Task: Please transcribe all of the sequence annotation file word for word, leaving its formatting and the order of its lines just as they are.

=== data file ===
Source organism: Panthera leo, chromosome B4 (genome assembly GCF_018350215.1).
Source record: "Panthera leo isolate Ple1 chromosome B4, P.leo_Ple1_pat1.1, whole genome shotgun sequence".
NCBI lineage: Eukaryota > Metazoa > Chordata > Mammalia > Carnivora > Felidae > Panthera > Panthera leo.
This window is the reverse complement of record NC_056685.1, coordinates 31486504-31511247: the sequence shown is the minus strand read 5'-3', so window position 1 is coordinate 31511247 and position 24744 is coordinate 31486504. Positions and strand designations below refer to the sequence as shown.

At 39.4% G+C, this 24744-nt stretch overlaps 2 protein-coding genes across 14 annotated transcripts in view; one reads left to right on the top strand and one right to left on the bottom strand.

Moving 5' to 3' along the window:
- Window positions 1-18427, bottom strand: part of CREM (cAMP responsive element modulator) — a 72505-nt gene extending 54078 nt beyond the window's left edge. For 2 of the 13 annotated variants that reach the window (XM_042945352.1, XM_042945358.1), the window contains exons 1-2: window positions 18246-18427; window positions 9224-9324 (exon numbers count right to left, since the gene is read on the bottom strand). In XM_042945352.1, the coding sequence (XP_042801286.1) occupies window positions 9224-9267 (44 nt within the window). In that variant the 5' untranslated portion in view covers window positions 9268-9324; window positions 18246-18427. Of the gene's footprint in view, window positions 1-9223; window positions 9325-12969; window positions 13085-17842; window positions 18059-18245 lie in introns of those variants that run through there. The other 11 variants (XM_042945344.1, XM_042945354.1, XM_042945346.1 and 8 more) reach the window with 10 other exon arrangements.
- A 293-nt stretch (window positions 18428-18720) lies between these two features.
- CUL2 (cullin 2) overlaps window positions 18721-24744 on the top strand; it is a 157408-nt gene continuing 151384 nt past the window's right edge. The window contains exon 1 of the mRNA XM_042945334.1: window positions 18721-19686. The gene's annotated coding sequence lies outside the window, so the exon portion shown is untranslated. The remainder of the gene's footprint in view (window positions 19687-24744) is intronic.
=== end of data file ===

Source organism: Panthera leo, chromosome B4 (genome assembly GCF_018350215.1).
Source record: "Panthera leo isolate Ple1 chromosome B4, P.leo_Ple1_pat1.1, whole genome shotgun sequence".
NCBI lineage: Eukaryota > Metazoa > Chordata > Mammalia > Carnivora > Felidae > Panthera > Panthera leo.
This window is the reverse complement of record NC_056685.1, coordinates 31486504-31511247: the sequence shown is the minus strand read 5'-3', so window position 1 is coordinate 31511247 and position 24744 is coordinate 31486504. Positions and strand designations below refer to the sequence as shown.

At 39.4% G+C, this 24744-nt stretch overlaps 2 protein-coding genes across 14 annotated transcripts in view; one reads left to right on the top strand and one right to left on the bottom strand.

Moving 5' to 3' along the window:
- Window positions 1-18427, bottom strand: part of CREM (cAMP responsive element modulator) — a 72505-nt gene extending 54078 nt beyond the window's left edge. For 2 of the 13 annotated variants that reach the window (XM_042945352.1, XM_042945358.1), the window contains exons 1-2: window positions 18246-18427; window positions 9224-9324 (exon numbers count right to left, since the gene is read on the bottom strand). In XM_042945352.1, the coding sequence (XP_042801286.1) occupies window positions 9224-9267 (44 nt within the window). In that variant the 5' untranslated portion in view covers window positions 9268-9324; window positions 18246-18427. Of the gene's footprint in view, window positions 1-9223; window positions 9325-12969; window positions 13085-17842; window positions 18059-18245 lie in introns of those variants that run through there. The other 11 variants (XM_042945344.1, XM_042945354.1, XM_042945346.1 and 8 more) reach the window with 10 other exon arrangements.
- A 293-nt stretch (window positions 18428-18720) lies between these two features.
- CUL2 (cullin 2) overlaps window positions 18721-24744 on the top strand; it is a 157408-nt gene continuing 151384 nt past the window's right edge. The window contains exon 1 of the mRNA XM_042945334.1: window positions 18721-19686. The gene's annotated coding sequence lies outside the window, so the exon portion shown is untranslated. The remainder of the gene's footprint in view (window positions 19687-24744) is intronic.